Policy priorities

Establishing effective teacher appraisal mechanisms

Establishing effective teacher appraisal mechanisms is a policy priority for several education systems and includes constructing appraisal procedures focused on improvement to support teachers’ professional growth as part of natural school dynamics. Between 2008 and 2019, this policy priority was identified in at least 7 education systems, either by the OECD in previous country-based work (6 education systems), by participating education systems (4 education systems), or both (3 education systems) (Figure 3.6).

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Figure 3.6. Establishing effective teacher appraisal mechanisms
Figure 3.6. Establishing effective teacher appraisal mechanisms

Notes:

1. Priority according to the OECD: See Annex A (OECD publications consulted) and Reader’s Guide (years covered).

2. Principles of action: Component of a recommendation that draws from international evidence produced on a specific topic, either by the OECD or externally.

3. Priority according to participating education system: Based on responses to Education Policy Outlook (EPO) Surveys 2013 and 2016-17, although responses for Austria, Belgium (Flemish, French and German-speaking Communities), Italy, Kazakhstan, Spain and Sweden are based on the EPO Country Profiles published during 2017 and 2018. Responses given during the validation processes for all education systems in 2019 are also included (see the Reader’s Guide).

4. Comparing previous OECD analysis and country responses: Education systems highlighted in bold are those where the policy priority was identified by both the OECD and the education system.

The OECD identified establishing effective teacher appraisal mechanisms as a policy priority for at least six education systems, all between 2008 and 2014. These were Chile, Finland, Japan, Mexico, the Slovak Republic and Sweden.

Principles of action proposed by the OECD to education systems in this area focus on designing and implementing quality systems of teacher appraisal. This includes developing separate, but complementary, formative and summative components, which should provide clarity to teachers and school leaders regarding the areas they need to improve on an ongoing basis while setting career evolution mechanisms that align with teaching skills. As part of this process, the OECD also recommends ensuring continuously that there is a clear understanding of what constitutes good practice and that a strong formative focus is necessary, as is ensuring continuous guidance and support for teachers in all schools (and eventually ECEC centres).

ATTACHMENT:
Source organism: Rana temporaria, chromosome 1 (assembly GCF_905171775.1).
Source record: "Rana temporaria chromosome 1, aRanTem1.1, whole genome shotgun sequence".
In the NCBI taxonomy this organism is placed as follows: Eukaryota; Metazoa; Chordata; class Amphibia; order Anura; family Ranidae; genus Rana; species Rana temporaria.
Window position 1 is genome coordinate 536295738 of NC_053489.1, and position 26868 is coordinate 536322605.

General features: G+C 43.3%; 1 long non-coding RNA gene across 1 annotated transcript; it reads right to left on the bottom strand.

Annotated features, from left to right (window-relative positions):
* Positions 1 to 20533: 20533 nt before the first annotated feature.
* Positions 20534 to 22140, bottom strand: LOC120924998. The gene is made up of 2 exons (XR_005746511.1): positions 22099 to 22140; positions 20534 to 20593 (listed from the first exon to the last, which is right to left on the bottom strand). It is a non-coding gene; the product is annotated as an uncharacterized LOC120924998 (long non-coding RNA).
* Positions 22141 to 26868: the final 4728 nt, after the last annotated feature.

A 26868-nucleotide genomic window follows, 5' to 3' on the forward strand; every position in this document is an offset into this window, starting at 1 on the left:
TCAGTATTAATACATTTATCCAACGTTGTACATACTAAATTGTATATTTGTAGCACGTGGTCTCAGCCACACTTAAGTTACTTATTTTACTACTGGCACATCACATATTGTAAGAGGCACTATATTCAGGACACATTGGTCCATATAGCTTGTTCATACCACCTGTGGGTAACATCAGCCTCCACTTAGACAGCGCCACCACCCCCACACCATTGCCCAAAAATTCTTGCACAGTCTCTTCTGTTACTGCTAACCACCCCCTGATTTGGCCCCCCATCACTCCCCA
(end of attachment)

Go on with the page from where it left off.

The OECD has made recommendations to support several education systems, including Chile and Mexico, to strengthen teacher appraisal. For Chile, the OECD made recommendations in 2013 and 2017 suggesting that the Good Teaching Framework, and eventually the School Leadership framework, could capture evolving aspirations for the profession, alongside the more recent components in the system that aim to strengthen the profession. Other aspects also previously identified relate, for example, to improvements in the marking of portfolios, or the integration, to some degree, of the private sector in teacher evaluation frameworks (Santiago et al., 2013[22]; OECD, 2017[23]; Santiago et al., 2017[24]).

For Mexico, the OECD pointed out the need for a standards-based teacher evaluation system in 2012. The OECD proposed that this system could be initially formative, and eventually integrate formative and summative consequences once its implementation progressed, with more socialised rules. The OECD also proposed strengthening the role and capacities of school leaders in teacher-appraisal processes, through the support and co-ordination of Mexican federal authorities (Santiago et al., 2012[25]).

Among participating education systems, four specifically reported strengthening teacher appraisal mechanisms as a policy priority. Chile reported this as an emerging priority for 2015-19, while Estonia, Mexico and the Slovak Republic first identified it as a priority earlier, between 2008 and 2014.

Policy trends